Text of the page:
But in the end, it's not a black and white sort of yes/no question, the answer spreads along continuum: the value of art is in the eye of the beholder, and what is created can usually be considered more artful in inverse proportion to the amount it is RE-produced, because reproduction adds distance - in the form of technicians or production lines - between the artist and the final product.

Sao Anash wrote:
02.25.11 at 9:07 AM

I found this really fascinating. Thanks for posting.

Carlos Marques wrote:
02.25.11 at 10:15 AM

Interesting subject. There's a lot on that matter in Terry's Theise book ("Reading Between the Wines", specially on how to really perceive and "judge" wine.

Weston wrote:
02.25.11 at 11:04 AM

Yes

Art tries to create an emotion, wine and food can be emotional, we are emotional creatures, we are affect by a smell, a touch, a look. The smell of a wine can bring is back to a small.

Remember in the movie Ratatouille, the big bad critic eats the dish and his mind has a flashback of his childhood, that scene was probably one of the best scenes in a movie so simple yet I've had that experience.

Give two different winemakers the same fruit, and the wines will both taste different, give two painters the same paint and tell him to pain a vineyard scene they will both be different.

02.25.11 at 12:01 PM

How did that prostate get in there?

Rita wrote:
02.25.11 at 12:10 PM

This was fascinating. An almost philosophical debate between so many well-respected individuals in the wine world, on twitter, no less. I love it.

Most of what has drawn me to wine, and to aspire to be a decent wine blogger, is the fact that I view wine as a sort of art. I don't know if I can compare the consumption of a bottle of wine to a trip to the Louvre, but the feelings within me ARE similar.

Thank you for sharing!

Sidrah wrote:
02.25.11 at 3:49 PM

I would say we are swirling around the difference between ART and art: ART invokes, provokes social movement, consideration, action or reaction. It is a statement for or against the present moment and the cultural environs in process and meant to affect the person experiencing the work within the context of it's existence. art is pretty to look at; it makes me feel at ease, it brings me joy, it lightens my day when I come home from work and lay my eyes upon it. A glass of wine may have the same effect art, but there are, I would argue... wines and WINES. Instead of the WINES affecting the individual they affect the INDUSTRY. Just as Rothkos and Duchamps affected the ART industry.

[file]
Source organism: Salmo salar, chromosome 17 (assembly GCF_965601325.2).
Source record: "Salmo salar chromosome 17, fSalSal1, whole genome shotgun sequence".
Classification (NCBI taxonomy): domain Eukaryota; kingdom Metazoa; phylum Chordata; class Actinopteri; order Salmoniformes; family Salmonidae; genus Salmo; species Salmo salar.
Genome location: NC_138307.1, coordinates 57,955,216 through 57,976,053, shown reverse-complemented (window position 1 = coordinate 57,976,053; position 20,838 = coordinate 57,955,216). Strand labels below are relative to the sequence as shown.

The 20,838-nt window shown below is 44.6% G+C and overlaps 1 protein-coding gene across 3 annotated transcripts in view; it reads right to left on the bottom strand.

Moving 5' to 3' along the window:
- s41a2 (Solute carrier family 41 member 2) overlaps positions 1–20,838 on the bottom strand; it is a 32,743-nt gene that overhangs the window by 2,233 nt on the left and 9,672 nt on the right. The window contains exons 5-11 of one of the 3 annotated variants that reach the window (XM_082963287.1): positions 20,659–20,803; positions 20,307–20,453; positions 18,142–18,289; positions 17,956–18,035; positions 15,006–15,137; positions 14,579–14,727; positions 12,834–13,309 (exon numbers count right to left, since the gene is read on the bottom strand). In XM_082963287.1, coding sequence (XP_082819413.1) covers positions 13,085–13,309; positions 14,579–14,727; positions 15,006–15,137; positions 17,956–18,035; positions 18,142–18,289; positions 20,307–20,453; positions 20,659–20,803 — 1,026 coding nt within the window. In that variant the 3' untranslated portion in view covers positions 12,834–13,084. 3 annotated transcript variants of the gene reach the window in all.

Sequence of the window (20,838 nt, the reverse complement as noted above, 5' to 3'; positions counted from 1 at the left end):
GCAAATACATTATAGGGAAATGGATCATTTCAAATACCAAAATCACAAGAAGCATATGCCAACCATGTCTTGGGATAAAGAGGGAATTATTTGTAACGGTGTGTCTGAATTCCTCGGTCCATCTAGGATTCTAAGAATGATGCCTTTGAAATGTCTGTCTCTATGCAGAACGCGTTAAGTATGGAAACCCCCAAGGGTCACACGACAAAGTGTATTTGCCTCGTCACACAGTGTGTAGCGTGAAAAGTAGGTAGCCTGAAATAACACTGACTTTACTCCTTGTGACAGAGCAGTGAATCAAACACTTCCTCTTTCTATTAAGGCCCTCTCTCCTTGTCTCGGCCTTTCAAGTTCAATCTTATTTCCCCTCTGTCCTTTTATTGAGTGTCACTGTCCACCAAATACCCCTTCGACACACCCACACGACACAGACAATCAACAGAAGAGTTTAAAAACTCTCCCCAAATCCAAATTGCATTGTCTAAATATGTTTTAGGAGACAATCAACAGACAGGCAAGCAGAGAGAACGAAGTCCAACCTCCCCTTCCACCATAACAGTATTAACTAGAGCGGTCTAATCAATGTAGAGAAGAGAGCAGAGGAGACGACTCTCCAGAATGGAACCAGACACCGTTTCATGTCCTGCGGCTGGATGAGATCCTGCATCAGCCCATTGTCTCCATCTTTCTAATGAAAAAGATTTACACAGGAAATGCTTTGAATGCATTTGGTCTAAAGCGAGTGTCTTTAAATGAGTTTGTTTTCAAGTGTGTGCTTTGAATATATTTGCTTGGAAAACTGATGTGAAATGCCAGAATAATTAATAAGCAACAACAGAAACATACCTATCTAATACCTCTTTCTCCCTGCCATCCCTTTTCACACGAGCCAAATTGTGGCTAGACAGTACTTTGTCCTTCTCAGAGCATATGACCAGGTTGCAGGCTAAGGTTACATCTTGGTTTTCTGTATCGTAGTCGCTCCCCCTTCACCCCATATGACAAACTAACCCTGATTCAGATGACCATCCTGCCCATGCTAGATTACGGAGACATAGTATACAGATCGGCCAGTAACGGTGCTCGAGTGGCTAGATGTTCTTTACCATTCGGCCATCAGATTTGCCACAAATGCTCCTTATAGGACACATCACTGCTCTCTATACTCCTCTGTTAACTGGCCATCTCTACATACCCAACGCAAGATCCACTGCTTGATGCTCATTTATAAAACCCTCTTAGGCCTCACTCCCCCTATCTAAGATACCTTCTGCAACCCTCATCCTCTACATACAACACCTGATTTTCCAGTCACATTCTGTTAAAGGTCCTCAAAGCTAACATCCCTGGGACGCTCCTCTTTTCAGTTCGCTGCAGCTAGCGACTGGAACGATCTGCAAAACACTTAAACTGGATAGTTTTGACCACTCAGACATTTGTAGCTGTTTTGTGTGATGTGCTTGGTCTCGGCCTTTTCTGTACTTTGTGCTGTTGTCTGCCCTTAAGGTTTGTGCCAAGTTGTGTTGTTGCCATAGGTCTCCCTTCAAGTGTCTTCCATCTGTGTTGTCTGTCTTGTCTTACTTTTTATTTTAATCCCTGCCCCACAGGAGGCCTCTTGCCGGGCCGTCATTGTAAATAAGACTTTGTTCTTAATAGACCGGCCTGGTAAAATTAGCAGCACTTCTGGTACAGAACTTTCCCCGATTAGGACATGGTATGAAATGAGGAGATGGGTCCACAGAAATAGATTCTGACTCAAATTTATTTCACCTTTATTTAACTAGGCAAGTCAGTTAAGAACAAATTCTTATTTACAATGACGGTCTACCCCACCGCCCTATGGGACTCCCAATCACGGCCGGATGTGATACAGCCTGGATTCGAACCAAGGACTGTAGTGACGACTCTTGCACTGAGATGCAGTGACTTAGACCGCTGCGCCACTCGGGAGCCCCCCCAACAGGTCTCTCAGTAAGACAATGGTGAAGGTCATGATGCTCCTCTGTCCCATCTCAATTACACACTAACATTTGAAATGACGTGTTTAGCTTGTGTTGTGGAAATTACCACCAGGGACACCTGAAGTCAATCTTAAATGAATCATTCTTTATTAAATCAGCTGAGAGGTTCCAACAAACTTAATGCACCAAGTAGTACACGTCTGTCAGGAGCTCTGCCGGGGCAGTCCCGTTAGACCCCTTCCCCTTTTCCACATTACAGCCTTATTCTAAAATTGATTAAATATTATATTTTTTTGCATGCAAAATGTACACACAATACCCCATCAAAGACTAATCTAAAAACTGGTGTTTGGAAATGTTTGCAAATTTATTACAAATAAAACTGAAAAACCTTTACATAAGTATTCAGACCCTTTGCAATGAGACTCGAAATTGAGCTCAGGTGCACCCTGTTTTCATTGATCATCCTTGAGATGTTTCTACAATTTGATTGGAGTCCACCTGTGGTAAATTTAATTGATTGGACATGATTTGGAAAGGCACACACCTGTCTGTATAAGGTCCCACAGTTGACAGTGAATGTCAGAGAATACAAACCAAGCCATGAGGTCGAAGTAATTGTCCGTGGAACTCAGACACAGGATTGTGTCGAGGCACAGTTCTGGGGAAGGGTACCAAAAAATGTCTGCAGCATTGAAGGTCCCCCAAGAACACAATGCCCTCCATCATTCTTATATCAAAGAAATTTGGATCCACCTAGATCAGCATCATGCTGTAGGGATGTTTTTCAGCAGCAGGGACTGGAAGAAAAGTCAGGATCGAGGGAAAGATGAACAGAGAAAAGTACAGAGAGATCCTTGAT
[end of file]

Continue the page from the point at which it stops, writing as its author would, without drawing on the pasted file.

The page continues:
Big or little much heart goes into the creation of some wines/WINES, while much intent to make $$$ goes into others. Perhaps that balance of intention is really what would settle the overall question.

Jason Cohen wrote:
02.25.11 at 5:35 PM

Wine is most assuredly an art. Every art form has its detractors (Roger Ebert refuses to acknowledge video games because they're user-directed; everybody under 30 hates opera because it's incomprehensible). Art is art whether it can be revisited (like a painting or novel) or not (like a vintage of a particular wine, or the run of a certain play). It's still art as long as it can - in some cases - elicit that emotional response.

As long as the medium has that POTENTIAL, it's an art, as far as I'm concerned. Yes, there are tons of crappy wines...but has anyone been to the movies lately?

vinesnob wrote:
02.25.11 at 5:59 PM

If wine is art then what do we call Fred Franzia?

02.25.11 at 6:32 PM

Alder, please don't jump all over me for this ...

I wish I had taken part in this interesting conversation. But I consciously chose not to bring my computer to the meeting hall because I wanted to give my undivided attention to the live conversation. Am I just an outdated, one-track-mind guy? Or is it fair for me to feel short-changed on something that could have been part of the event we attended?

And most importantly, do you feel you can give your best to an event while live tweeting it?

Alder Yarrow wrote:
02.25.11 at 9:26 PM

Blake,

No worries. Not going to jump down your throat. It's a reasonable question. The answer: your choice of not bringing your computer definitely meant you did not participate in a whole aspect of the session that we were in. It was a public conversation, albeit a silent one, and the only thing stopping you from participating was a keyboard and internet access.

As for "giving my best" to the event, well, you have to remember that participating in this conversation involved the following effort: typing about 5 sentences, and reading about 8 more.

Randy Fuller wrote:
02.26.11 at 8:27 AM